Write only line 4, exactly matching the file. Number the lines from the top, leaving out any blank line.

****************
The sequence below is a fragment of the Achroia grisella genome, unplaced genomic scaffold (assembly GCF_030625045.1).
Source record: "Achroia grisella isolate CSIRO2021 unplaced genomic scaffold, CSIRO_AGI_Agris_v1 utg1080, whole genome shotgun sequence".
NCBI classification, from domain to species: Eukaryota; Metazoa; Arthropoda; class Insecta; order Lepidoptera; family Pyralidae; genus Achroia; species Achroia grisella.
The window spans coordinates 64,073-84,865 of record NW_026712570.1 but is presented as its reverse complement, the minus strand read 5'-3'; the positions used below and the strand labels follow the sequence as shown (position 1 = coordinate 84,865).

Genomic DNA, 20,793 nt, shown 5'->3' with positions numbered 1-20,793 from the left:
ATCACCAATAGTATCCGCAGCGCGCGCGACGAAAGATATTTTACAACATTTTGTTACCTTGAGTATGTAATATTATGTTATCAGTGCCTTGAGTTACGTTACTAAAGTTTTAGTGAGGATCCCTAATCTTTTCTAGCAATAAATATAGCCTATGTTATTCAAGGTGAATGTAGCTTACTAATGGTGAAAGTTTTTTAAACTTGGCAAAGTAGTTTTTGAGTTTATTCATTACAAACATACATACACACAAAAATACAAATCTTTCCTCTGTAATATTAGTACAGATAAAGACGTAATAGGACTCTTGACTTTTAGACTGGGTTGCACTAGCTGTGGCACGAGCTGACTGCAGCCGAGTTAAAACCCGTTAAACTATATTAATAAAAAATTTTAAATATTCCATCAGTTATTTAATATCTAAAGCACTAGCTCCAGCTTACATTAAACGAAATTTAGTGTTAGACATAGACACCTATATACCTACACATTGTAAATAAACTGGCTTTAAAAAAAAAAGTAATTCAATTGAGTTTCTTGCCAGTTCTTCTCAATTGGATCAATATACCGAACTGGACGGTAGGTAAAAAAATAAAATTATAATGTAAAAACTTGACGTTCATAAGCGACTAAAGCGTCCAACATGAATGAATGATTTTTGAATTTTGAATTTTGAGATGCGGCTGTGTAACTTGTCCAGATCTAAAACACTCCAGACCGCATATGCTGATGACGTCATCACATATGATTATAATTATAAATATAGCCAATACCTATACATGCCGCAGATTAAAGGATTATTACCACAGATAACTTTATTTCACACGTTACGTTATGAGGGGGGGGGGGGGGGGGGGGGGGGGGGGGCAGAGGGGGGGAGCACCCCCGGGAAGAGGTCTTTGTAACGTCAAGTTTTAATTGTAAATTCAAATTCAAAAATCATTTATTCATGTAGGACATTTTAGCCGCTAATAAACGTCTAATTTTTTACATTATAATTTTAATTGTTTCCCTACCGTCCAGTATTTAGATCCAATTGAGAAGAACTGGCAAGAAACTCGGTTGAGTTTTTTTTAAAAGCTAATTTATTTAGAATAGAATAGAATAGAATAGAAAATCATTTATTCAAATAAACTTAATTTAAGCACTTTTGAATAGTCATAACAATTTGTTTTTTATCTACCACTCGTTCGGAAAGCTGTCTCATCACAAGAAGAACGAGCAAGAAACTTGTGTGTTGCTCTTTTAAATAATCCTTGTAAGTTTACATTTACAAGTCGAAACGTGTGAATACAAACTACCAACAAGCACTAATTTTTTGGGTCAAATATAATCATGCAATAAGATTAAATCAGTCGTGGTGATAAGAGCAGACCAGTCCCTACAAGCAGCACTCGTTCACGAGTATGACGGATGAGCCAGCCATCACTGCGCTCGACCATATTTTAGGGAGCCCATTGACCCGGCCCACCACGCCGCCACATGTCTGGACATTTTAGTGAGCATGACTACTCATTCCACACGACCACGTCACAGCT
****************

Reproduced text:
The window spans coordinates 64,073-84,865 of record NW_026712570.1 but is presented as its reverse complement, the minus strand read 5'-3'; the positions used below and the strand labels follow the sequence as shown (position 1 = coordinate 84,865).